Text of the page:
Invasive species storming, seagrass spreading, Alps melting: 3 stories you may have missed

© Joanne-Weston

Editor's note: News about conservation and the environment is made every day, but some of it can fly under the radar. In a recurring feature, Conservation News shares stories from the past week that you should know about.

1. Intensifying hurricanes are helping invasive species spread across the U.S. 

Invasive species are wreaking havoc across the United States — and hurricanes may be to blame.

The story: New research has found that hurricanes in the United States are dispersing invasive species across the country, reported Rebecca Renner for National Geographic. Fueled by climate change, hurricanes are becoming more frequent and intense, research shows; as a result, extreme storms are carrying and scattering hundreds of invasive species such as Asian swamp eels and zebra mussels into new regions of the U.S., according to the study’s authors. For example, when Hurricane Isaias tore through the Caribbean and eastern U.S. earlier in 2020, it spread more than 114 invasive aquatic species to different watersheds, where they have the potential to decimate native species and deplete food supplies. 

The big picture: Each year, invasive species cost the U.S. economy more than US$ 120 billion in damage to ecosystems and infrastructure. Experts agree that to stem their spread, they must stop it at the source: the exotic pet and aquarium trade. “If you’re going to get an exotic pet, you need to do your homework,” Steve Johnson, a wildlife ecology scientist, told National Geographic. “If you get tired of it, you cannot just go dump it in the woods or a state park or somewhere. You need to find a home for it.”

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One wetland plant helped revitalize an entire ecosystem in eastern Virginia.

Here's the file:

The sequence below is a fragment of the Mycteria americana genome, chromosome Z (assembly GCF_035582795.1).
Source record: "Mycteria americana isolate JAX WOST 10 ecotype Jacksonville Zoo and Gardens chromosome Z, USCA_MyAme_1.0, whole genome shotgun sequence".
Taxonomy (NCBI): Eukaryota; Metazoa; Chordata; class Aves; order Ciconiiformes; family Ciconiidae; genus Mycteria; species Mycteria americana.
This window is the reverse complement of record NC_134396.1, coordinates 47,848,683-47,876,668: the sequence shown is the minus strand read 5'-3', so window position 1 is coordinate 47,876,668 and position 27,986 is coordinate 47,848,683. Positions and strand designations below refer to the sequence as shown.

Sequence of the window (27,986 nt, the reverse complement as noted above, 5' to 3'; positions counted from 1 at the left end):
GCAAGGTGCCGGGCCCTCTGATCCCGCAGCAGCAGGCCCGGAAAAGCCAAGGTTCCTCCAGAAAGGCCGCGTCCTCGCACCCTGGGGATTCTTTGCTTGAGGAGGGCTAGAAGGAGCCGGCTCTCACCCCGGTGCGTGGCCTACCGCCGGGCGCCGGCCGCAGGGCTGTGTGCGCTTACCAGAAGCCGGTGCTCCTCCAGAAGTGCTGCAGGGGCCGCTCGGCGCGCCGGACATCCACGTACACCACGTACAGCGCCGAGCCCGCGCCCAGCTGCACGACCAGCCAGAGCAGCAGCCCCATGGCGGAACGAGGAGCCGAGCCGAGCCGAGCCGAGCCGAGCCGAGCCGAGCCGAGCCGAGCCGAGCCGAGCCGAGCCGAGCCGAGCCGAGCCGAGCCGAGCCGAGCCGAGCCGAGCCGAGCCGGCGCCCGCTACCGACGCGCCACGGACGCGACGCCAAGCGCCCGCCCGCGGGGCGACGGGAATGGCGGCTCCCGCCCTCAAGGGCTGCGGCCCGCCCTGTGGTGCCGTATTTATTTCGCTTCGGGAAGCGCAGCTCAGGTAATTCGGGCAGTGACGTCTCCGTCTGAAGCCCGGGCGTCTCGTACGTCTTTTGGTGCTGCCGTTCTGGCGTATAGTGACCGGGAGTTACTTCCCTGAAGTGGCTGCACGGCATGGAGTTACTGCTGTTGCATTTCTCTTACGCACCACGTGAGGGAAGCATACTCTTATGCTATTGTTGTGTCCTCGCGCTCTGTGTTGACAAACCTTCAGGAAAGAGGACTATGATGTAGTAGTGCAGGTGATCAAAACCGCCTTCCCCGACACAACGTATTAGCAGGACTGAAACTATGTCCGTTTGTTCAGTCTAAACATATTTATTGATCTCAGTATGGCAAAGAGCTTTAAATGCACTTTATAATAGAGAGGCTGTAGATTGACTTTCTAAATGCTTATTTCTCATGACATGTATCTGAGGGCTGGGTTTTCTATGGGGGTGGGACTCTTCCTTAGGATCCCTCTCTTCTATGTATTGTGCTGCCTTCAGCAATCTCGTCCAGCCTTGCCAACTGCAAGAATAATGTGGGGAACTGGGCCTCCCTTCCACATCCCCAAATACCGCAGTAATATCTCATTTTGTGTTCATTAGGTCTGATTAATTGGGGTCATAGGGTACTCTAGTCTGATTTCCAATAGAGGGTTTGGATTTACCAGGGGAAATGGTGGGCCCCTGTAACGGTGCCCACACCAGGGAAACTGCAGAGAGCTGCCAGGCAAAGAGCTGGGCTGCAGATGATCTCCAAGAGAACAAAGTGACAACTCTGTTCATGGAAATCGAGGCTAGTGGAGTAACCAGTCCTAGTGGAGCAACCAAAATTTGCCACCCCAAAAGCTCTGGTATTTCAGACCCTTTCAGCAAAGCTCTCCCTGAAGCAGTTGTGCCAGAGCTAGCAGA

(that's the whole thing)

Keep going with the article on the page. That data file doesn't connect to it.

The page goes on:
The story: A recent study showed that restoring seagrass on the Virginia coastline has increased fish populations, improved flood protection and purified the water, reported Robert J. Orth, Jonathan Lefcheck and Karen McGlathery for Scientific American. In the 1930s, seagrass populations in eastern Virginia were decimated by plant diseases, extreme weather and human activities such as coastal development and fishing. To restore this area, a group of scientists sowed seagrass across 217 hectares (536 acres) of the Virginia coastline, spurring the return of many fish species such as sandbar sharks and seahorses that use seagrasses as a habitat. Since then, the seagrasses have naturally grown to cover 3,885 hectares (9,600 acres) of Virginia’s coast.  

The big picture: Not only are coastal wetlands such as mangroves, tidal marshes and seagrasses crucial to conserving marine life and protecting coastlines, they are also critical to slowing climate change. Research shows that these types of coastal ecosystems store half the carbon buried beneath the ocean floor — known as “blue carbon.” To preserve biodiversity and prevent this carbon from being released into the atmosphere, experts agree that governments must invest heavily into the protection and restoration of coastal wetlands. 

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Melting ice in the Alps is putting hikers at risk.

The story: As climate change accelerates, avalanches and falling rocks are becoming more common in the Alps, putting mountaineers at risk, reported Agostino Petroni for Outside Magazine. In the 1900s, temperatures in the Alps rose by more than 2 degrees Celsius (3.6 degrees Fahrenheit), more than double the rate of warming across the Northern Hemisphere as a whole. This rapid warming has started to melt the region’s snow and permafrost, which typically bind the terrain along the massive mountain range. Now unstable, loose terrain poses a high risk for climbers, and major injuries and deaths have become more common as a result. 

The big picture: “It’s a very tricky condition,” Jacques Mourey, a geographer and climate scientist, told Outside Magazine. “You think the rock is safe, and then it moves.” If countries do not set more ambitious targets to reduce their greenhouse gas emissions, the Alps are projected to warm by another 3.34 degrees Celsius (6 degrees Fahrenheit) by 2100, causing even more ice to melt in the region. To adapt to these unstable conditions, experts are now urging mountain guides to take climate change into consideration and adjust paths to avoid avalanches and falling rocks when planning trips for visitors. 

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News spotlight

Conservation International recently partnered with the Generation Foundation to help tackle climate change through REDD+ — a United Nations-backed framework that aims to reduce climate emissions by paying landowners to protect their forests. This project aims to create conditions for nature-based carbon reductions to be sold as carbon credits in Kenya so that companies can neutralize their emissions.

 

Kiley Price is a staff writer at Conservation International. Want to read more stories like this? Sign up for email updates here. Donate to Conservation International here.

Cover image: Seagrasses in Honduras. (© Joanne-Weston)

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